GMAT or GRE for Business School?
Deciding between GMAT or GRE for business school
Of course, the ultimate determiner is whether the MBA programs to which you’re applying accept both tests or indicate a preference for one.
The GMAT and GRE are, in many ways, nearly identical:
- Both involve early-high-school-level math.
- Both rely heavily on reading comprehension.
- Both require essay-writing at the beginning of the test.
But there are notable differences between the two
- Accepted at 450+ Business Schools
- Unique Quantitative Question—Quantitative Comparisons.
- Unique Verbal Questions—Sentence Equivalence & Text Completion.
- Better for “creative/flexible” thinkers.
- Accepted by all business schools.
- Unique Quantitative Question—Data Sufficiency.
- Unique Verbal Questions—Sentence Correction & Critical Reasoning.
- Better for ”number-crunching” thinkers.
Which test is right for you?
MBA programs can read your transcripts, résumé, and application essays to find out about your academic history, work experience, and business-school trajectory/story. What they don’t know is, “Will [insert your name here] work smarter—not just harder—while under the stress of going to business school?”
MBA programs want you to thrive and graduate with their MBA advertised to the world. The GRE and GMAT both measure how readily you apply critical thinking to the kind of problem solving demanded by business school. So, when choosing settling on the GMAT or GRE, don’t fret about which test is easier or harder. Instead, ask, “Which test is right for me?”
GMAT for more quantitative business leaders
The GMAT tests critical thinking specifically geared towards business leaders. For instance, the dreaded Data Sufficiency question-type involves a math question with which business thinkers are regularly confronted: “Is it enough?”
In this problem, you’re asked whether one, both, combined, or neither statement(s) deliver enough information to answer the question, “Is a positive number?”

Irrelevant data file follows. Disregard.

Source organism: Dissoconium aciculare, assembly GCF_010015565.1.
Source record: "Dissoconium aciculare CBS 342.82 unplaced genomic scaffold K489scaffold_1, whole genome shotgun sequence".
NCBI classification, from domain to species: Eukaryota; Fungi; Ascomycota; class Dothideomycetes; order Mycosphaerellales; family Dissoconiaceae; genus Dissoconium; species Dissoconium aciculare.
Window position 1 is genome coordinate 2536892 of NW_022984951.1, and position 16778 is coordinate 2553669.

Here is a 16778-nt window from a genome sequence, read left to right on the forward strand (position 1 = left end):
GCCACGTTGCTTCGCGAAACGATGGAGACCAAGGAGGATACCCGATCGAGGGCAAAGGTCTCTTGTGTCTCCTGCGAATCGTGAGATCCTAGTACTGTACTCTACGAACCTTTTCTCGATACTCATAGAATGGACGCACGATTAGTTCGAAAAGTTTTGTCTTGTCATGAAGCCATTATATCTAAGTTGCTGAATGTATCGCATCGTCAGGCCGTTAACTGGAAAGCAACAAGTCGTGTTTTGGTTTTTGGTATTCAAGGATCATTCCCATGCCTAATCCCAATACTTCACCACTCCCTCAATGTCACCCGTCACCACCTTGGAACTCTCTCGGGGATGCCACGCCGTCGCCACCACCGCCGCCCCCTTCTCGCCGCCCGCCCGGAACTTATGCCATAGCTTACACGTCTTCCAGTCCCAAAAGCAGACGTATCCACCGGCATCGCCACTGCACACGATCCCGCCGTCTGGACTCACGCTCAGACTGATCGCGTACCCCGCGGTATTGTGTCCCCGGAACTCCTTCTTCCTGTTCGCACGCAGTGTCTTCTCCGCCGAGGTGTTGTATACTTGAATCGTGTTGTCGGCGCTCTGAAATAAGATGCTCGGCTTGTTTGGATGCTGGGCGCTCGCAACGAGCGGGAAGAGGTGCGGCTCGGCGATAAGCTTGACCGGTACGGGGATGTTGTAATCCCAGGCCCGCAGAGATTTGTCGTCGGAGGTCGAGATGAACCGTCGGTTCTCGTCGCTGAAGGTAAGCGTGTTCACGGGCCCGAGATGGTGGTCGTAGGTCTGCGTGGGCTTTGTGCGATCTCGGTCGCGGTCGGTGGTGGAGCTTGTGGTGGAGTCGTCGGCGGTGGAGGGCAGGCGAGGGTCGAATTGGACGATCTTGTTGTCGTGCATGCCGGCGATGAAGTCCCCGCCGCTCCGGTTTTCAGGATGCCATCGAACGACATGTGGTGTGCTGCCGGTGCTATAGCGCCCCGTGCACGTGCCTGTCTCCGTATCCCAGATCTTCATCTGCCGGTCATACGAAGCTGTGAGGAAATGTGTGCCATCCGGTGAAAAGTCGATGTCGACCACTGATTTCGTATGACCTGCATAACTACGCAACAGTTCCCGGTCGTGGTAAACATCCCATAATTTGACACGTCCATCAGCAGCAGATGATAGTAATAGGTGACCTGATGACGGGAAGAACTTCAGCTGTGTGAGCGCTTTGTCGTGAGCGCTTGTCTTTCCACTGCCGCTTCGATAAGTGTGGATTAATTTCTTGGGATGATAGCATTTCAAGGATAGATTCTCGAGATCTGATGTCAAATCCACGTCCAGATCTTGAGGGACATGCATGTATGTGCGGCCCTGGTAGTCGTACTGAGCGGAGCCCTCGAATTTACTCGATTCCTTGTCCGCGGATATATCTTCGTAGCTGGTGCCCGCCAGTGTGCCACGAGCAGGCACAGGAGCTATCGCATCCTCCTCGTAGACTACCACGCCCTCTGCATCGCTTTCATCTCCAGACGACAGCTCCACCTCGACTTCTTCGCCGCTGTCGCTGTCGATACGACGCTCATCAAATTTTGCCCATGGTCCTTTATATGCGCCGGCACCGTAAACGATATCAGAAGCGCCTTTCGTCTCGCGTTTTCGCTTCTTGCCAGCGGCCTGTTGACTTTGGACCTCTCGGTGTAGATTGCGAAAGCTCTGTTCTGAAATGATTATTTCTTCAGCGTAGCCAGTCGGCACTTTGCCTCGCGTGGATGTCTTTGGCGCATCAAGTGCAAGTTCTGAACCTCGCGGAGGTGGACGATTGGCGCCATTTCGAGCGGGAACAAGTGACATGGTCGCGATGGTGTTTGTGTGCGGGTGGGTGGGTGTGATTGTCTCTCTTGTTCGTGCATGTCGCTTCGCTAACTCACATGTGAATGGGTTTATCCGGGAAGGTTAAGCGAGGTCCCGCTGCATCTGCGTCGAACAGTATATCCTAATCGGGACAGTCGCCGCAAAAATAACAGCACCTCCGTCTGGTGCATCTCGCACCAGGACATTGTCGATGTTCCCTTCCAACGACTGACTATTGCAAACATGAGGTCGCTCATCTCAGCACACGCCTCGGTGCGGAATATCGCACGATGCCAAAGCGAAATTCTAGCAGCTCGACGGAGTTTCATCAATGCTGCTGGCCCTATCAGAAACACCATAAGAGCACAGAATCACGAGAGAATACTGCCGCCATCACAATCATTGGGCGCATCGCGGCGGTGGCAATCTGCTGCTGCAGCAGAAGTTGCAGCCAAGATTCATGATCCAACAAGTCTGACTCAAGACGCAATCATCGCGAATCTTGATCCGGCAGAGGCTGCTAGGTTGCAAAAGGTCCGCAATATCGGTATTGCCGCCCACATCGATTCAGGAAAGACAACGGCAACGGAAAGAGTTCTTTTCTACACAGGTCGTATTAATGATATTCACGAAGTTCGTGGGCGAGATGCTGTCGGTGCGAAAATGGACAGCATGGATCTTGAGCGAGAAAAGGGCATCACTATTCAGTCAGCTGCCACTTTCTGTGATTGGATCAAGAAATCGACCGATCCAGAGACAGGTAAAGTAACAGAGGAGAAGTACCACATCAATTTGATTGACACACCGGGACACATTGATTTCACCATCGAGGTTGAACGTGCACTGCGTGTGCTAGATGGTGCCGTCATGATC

Every day, business leaders are offered new initiatives, product launches, expansions, etc. for which they must ask variations on “Is it enough?”
- “Does our organization have the resources and cash flow to do this?”
- “Will our market(s) sustain this?”
- “Are we positioned to take advantage of this opportunity?”
Data Sufficiency alone might be enough (excuse the pun) to tell you whether the GMAT is for you. Are you a number cruncher? Are you adept at reading spreadsheets, people, and systems, and rendering the information needed to execute an initiative? Such aptitudes are indicative of test takers who thrive at accounting, finance, economics, logistics, and organizational management.
GRE for flexibility and creativity
Although the GRE offers its share of number-crunching math, it does so with an emphasis more amenable to those whose routes to business school slant towards communications, marketing, entrepreneurship, and the liberal arts. Take, for example, one math question-type unique to the GRE: the Quantitative Comparison. See the problem here.
The answer choices are always the same:
(A) = Column A is greater.
(B) = Column B is greater.
(C) = The Columns are equal.
(D) = Unable to determine from the information provided.
Here, the goal is not so much to calculate as it is to compare the values. The GRE rewards flexibility and creativity under stress: i.e., how well can you manipulate one or both columns to render them more easily comparable? Such intuitive skills are indicative of Steve-Jobs-like business leaders who have to inventively take the raw materials of an opportunity and turn it into gold for their organizations.
Try a GMAT or GRE practice test
The best way to determine whether the GMAT or GRE is right for you is to take them for a test drive. Get to work on our free GMAT practice test, then try our free GRE practice test. Which test feels more intuitive to you? By taking a practice version of each—no matter which is your route to an MBA—you’ll be taking the first step towards a earning a dominating score.
Looking to get more advice on building your business school application strategy? Check out our free live online MBA Admissions Seminar.